Despite an annual development budget of $2 billion, Sindh has not changed. Although some of Sindh’s roads have improved, rural poverty, unemployment and a poor literacy rate continue to reflect the poor performance of the PPP. Attempts to showcase the positive changes that have taken place at a few hospitals in the province over the last 10 years have done little to change perceptions. The general discontent among the educated classes is deep. Social media presents many real and fake stories that depict injustice, corruption and foul play. Above all, people can see the growing inequalities within their respective constituencies. They also know how politicians have collaborated with the bureaucracy to make their fortunes.
Every informed citizen talks about change and cultivating an alternative to the status quo. But we do not see many people becoming the change that they wanted to see in society. The only exception is Ali Qazi, a journalist-turned-politician has been doing his homework and analysing the dynamics of electoral politics. Qazi recently announced the creation of the Tabdeeli Pasand Party (TPP) during a large public gathering in Hyderabad and plans to contest elections. With the exception of bonded labour activist Veeru Kohli, no other known politicians or civil society activist was seen with him at his rally, which was attended by around 20,000 people.
Through his columns, Ali Qazi has been drawing attention to the need for change in Sindh since the 1990s. He is vehemently against what he calls the ‘bhotar’ class’ (feudal hold over politics). Qazi is among the first Sindhi politician who hails from the urban professional class. In addition to being an entrepreneur and successful businessman in the media industry, Ali Qazi is a passionate dream-chaser.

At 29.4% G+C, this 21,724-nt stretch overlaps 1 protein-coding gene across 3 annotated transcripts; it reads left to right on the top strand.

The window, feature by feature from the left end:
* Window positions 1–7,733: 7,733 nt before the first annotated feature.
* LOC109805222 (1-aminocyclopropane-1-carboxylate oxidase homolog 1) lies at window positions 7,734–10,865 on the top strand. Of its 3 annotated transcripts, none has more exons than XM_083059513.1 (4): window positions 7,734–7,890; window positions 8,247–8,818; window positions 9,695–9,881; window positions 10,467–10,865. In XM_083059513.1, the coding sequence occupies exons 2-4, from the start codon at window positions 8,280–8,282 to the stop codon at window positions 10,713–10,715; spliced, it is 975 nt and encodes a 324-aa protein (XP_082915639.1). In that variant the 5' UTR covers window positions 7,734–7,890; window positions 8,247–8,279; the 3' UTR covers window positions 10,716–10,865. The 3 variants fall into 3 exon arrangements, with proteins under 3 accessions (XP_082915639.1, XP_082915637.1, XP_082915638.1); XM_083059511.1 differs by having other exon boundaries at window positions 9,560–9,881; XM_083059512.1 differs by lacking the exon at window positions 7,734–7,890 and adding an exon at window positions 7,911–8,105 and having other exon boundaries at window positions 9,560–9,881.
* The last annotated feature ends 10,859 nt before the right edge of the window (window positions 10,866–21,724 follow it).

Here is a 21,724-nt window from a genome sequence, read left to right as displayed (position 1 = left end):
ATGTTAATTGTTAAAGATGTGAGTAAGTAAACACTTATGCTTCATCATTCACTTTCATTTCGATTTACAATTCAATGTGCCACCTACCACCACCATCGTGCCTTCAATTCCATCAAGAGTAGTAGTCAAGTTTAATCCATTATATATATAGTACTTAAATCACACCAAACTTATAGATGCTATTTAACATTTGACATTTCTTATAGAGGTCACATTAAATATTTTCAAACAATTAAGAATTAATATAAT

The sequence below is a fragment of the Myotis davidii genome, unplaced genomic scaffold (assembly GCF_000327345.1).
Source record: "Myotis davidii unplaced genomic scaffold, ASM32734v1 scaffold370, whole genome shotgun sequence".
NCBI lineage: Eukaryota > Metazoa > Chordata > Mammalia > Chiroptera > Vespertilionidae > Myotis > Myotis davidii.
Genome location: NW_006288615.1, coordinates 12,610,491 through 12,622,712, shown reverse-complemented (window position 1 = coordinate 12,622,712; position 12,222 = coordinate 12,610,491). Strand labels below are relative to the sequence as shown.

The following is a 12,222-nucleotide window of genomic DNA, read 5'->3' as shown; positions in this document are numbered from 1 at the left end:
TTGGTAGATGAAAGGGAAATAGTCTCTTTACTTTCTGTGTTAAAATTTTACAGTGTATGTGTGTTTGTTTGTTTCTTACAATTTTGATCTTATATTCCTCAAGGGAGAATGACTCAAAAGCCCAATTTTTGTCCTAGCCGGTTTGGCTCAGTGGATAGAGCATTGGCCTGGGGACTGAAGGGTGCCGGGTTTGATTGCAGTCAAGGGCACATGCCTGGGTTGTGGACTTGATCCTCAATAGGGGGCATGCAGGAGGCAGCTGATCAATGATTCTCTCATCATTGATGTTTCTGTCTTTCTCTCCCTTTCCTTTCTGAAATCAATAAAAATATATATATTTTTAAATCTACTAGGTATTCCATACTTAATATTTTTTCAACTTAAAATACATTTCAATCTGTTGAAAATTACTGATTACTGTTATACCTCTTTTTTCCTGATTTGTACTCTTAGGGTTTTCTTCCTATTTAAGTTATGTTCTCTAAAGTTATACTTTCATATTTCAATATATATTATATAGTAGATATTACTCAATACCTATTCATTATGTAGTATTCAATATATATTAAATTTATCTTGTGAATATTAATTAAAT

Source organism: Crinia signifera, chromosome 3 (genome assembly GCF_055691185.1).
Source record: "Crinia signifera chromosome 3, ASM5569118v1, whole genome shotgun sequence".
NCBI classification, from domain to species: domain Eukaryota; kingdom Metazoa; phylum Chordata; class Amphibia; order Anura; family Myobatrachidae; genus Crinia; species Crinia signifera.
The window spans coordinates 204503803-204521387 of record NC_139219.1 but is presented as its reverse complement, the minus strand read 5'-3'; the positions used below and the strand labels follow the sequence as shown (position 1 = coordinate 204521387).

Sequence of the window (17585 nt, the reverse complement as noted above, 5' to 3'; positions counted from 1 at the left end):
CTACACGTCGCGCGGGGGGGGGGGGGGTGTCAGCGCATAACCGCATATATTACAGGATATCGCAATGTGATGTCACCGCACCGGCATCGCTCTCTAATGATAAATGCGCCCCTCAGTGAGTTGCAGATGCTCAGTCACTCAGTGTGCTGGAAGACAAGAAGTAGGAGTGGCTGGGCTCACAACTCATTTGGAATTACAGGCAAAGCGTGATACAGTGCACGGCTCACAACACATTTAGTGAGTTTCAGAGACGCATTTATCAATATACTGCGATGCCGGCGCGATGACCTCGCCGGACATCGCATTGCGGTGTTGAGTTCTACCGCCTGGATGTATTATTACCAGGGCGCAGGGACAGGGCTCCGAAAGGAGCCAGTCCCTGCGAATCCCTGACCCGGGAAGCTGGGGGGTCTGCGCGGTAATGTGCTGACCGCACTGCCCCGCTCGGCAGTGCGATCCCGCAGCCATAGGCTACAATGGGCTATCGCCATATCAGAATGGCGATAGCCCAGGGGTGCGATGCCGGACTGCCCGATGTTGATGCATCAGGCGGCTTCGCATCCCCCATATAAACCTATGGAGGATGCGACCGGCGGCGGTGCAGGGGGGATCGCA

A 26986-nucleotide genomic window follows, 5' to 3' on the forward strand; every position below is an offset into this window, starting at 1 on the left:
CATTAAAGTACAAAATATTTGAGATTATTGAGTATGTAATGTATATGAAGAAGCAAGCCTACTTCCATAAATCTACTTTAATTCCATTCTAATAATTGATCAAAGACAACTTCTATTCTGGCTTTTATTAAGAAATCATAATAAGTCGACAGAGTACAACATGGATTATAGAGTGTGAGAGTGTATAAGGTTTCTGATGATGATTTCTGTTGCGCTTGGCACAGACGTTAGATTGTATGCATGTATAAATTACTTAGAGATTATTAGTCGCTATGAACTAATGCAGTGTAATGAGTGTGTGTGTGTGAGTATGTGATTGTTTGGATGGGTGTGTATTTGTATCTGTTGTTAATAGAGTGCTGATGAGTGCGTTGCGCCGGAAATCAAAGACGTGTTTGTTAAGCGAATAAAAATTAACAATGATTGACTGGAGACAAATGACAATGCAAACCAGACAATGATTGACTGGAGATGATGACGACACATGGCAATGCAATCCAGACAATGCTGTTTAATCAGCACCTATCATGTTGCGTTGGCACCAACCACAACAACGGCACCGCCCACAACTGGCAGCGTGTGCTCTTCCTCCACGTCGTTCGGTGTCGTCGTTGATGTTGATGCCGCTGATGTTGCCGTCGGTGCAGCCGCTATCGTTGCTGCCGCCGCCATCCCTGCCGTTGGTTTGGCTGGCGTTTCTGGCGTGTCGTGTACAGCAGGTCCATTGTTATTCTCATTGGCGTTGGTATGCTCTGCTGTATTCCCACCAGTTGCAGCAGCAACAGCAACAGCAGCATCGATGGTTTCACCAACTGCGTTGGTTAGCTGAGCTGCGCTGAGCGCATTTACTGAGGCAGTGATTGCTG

The Tabdeeli Pasand Party comes across as a non-mainstream third force in the politics of Sindh. It operates on an agenda to ensure social justice; good governance; and the provision of clean water, health and education. Ali Qazi is a pioneer of modern Sindhi print and electronic journalism. In the past, he has united the people of Sindh by encouraging them to celebrate Sindh Cultural Day. He does not rely on ideology-driven, worker-based parties. Qazi’s focus is on bringing change through votes. His goal is to educate voters to recognise the value and impact of the votes that they give to politicians who have repeatedly failed them.
The success of the third force depends on many factors, including whether nationalist activists will respond to Qazi’s call. Will he be able to turn their anger and frustration into hope and victory? At this stage, Qazi and his party view victory in their own distinct way and some civil society members have exercised caution about supporting him.
There is bound to be a tri-party competition. Meanwhile, the PPP has not only solidified its own position but has also emerged as a common enemy for opponents and forged a sense of unity among them. If we are to view the outcome of the upcoming elections on the basis of the alignment of traditional electables, the PPP seems to be winning. But the entry of new players, the incumbency factor and the party’s dismal performance could produce countless disappointments.
It is unclear whether Ali Qazi will be able to establish himself as a third force or the GDA will give a tough time to the PPP. But one thing is clear: like KP and Punjab, Sindh is going to see a political competition during the polls. The stakes are high in politics and are attached to power, status and money.